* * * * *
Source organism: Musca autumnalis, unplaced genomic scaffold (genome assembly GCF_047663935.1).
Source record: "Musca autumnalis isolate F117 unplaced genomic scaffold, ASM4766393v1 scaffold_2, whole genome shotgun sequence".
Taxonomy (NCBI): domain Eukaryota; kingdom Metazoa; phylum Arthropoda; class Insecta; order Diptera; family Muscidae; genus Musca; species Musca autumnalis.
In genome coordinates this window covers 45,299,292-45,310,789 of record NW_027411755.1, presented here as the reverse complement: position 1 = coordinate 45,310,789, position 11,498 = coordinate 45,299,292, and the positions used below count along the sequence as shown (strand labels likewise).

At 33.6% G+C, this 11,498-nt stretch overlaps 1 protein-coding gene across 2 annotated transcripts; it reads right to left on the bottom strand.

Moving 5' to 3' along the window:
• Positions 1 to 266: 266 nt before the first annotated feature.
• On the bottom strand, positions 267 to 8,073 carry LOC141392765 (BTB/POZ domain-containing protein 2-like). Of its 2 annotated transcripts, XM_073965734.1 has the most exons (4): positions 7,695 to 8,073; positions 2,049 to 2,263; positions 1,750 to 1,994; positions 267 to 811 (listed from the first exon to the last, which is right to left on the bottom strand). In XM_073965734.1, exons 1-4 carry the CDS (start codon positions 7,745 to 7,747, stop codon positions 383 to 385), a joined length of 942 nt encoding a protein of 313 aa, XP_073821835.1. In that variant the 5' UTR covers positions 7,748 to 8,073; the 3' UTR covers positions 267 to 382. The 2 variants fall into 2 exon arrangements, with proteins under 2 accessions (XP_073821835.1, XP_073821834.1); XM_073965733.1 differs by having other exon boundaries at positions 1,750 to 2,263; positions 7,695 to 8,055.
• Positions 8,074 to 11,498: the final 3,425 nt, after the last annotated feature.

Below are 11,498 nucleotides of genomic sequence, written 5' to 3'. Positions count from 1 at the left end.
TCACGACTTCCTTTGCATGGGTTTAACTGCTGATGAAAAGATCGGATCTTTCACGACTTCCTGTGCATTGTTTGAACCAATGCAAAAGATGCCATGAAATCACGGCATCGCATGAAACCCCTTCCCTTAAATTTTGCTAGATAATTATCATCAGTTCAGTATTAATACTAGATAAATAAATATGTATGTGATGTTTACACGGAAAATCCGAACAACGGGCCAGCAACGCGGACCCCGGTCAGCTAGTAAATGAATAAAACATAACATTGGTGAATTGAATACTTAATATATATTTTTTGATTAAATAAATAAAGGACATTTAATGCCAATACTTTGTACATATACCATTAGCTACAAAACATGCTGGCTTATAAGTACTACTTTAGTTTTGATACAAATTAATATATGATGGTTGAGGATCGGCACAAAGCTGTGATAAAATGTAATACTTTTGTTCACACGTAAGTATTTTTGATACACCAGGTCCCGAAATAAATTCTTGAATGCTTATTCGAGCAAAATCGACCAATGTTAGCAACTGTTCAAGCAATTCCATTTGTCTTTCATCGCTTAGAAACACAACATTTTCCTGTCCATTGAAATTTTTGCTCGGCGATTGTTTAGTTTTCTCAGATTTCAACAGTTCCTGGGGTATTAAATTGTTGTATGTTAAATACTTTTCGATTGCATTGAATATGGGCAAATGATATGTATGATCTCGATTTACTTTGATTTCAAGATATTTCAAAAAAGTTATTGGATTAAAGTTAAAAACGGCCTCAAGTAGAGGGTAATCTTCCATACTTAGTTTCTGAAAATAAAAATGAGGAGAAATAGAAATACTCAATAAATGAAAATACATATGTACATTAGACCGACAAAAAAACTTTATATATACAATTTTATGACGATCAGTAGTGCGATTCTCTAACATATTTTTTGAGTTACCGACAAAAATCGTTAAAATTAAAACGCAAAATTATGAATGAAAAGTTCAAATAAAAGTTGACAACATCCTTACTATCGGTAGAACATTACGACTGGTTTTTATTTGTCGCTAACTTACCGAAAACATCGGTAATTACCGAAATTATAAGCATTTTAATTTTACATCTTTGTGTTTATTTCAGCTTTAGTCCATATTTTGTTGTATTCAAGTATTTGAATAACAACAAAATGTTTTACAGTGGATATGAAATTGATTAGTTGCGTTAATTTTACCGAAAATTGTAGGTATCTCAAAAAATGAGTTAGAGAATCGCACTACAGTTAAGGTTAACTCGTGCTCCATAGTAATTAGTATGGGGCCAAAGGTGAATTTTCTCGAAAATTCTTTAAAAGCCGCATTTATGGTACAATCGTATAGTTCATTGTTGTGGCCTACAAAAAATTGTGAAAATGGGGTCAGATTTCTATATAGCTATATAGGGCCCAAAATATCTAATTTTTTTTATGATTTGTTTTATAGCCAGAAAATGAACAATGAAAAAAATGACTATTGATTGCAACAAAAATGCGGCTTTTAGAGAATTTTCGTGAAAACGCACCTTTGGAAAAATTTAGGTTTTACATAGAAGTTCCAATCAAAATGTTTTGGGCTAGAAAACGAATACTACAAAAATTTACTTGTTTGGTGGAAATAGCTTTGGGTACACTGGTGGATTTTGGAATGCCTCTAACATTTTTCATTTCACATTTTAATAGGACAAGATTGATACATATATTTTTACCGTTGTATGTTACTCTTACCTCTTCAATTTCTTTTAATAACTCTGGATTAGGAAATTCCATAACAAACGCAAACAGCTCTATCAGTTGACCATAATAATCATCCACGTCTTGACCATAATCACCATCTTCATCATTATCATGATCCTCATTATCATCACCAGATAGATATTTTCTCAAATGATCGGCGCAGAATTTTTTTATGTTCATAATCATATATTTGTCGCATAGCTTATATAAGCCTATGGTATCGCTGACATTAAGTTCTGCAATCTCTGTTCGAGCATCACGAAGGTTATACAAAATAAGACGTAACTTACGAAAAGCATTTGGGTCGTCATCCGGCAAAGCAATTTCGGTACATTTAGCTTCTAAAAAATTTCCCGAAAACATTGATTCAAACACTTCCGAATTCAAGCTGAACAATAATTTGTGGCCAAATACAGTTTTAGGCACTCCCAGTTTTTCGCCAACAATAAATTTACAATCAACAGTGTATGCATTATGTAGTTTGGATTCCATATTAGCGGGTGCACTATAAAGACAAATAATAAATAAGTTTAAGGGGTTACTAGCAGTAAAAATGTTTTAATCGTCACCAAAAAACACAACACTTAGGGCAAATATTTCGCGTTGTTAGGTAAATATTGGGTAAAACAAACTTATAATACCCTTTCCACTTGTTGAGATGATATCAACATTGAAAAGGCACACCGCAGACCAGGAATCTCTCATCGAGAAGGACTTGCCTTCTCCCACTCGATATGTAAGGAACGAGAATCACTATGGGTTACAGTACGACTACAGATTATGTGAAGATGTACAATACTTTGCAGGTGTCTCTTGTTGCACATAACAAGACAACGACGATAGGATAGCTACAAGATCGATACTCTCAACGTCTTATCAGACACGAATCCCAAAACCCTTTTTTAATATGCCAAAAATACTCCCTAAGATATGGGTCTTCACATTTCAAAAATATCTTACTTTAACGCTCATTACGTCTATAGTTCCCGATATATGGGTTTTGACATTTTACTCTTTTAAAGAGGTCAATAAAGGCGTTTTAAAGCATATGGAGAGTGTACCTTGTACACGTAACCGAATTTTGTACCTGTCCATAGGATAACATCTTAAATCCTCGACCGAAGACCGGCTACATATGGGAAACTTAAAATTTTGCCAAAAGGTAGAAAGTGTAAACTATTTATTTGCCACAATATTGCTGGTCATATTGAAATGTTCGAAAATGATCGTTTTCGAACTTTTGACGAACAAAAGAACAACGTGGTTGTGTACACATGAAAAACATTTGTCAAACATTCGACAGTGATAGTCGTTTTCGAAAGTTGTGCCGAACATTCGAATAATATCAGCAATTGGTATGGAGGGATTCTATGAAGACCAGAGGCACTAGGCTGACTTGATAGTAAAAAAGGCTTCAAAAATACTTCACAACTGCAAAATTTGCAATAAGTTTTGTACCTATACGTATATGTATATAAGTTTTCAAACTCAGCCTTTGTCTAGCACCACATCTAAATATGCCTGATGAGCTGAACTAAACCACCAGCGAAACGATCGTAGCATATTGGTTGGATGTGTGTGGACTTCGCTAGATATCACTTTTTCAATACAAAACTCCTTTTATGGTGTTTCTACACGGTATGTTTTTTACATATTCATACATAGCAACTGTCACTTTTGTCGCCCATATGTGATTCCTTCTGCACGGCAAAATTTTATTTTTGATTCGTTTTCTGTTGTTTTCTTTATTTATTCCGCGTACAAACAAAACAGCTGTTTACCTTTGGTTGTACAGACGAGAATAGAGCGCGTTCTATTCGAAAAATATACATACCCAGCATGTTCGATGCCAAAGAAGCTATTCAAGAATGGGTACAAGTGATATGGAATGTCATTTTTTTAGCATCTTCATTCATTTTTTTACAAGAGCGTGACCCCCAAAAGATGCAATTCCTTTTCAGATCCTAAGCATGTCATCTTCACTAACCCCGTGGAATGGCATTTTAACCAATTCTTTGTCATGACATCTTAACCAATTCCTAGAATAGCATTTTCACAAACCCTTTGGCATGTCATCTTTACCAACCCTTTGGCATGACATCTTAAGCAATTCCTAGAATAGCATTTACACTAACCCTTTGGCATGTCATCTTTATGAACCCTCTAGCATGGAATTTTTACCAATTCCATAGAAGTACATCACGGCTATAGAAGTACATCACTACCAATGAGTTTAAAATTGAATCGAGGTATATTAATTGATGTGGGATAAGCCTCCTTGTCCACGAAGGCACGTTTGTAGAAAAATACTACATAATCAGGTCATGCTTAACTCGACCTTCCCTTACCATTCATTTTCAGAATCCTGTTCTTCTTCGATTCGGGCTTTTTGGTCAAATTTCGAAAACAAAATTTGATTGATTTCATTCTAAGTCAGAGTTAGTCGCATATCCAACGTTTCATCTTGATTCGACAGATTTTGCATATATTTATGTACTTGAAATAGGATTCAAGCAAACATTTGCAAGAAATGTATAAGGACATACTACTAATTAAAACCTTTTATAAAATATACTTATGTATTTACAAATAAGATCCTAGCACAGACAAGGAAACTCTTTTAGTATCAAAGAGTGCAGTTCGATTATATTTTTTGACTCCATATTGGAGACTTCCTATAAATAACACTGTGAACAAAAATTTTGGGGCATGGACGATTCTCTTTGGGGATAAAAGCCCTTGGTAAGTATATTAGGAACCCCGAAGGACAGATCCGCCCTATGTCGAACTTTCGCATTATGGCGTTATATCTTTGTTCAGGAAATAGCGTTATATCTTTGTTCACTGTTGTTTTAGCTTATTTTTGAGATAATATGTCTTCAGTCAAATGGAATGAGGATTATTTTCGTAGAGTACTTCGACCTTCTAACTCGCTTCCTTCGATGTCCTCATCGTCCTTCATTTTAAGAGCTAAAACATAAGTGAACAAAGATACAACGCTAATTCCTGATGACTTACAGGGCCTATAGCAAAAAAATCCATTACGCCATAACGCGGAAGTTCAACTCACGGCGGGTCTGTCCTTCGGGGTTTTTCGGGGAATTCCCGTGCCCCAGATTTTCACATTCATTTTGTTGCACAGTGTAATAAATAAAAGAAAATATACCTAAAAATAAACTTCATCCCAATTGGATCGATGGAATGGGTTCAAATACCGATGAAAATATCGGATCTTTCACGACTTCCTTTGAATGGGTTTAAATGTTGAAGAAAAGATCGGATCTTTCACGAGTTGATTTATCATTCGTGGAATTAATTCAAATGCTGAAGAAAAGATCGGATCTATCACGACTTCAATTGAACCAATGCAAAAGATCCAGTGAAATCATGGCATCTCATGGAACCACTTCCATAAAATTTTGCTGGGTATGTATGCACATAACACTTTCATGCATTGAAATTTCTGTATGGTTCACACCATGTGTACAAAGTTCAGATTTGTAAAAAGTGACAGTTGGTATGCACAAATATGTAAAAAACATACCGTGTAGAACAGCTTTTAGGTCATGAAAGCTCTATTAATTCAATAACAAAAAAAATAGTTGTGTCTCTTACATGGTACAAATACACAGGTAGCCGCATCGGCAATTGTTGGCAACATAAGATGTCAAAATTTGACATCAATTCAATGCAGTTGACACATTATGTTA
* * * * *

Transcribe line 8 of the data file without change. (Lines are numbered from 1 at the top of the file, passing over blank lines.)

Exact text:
• On the bottom strand, positions 267 to 8,073 carry LOC141392765 (BTB/POZ domain-containing protein 2-like). Of its 2 annotated transcripts, XM_073965734.1 has the most exons (4): positions 7,695 to 8,073; positions 2,049 to 2,263; positions 1,750 to 1,994; positions 267 to 811 (listed from the first exon to the last, which is right to left on the bottom strand). In XM_073965734.1, exons 1-4 carry the CDS (start codon positions 7,745 to 7,747, stop codon positions 383 to 385), a joined length of 942 nt encoding a protein of 313 aa, XP_073821835.1. In that variant the 5' UTR covers positions 7,748 to 8,073; the 3' UTR covers positions 267 to 382. The 2 variants fall into 2 exon arrangements, with proteins under 2 accessions (XP_073821835.1, XP_073821834.1); XM_073965733.1 differs by having other exon boundaries at positions 1,750 to 2,263; positions 7,695 to 8,055.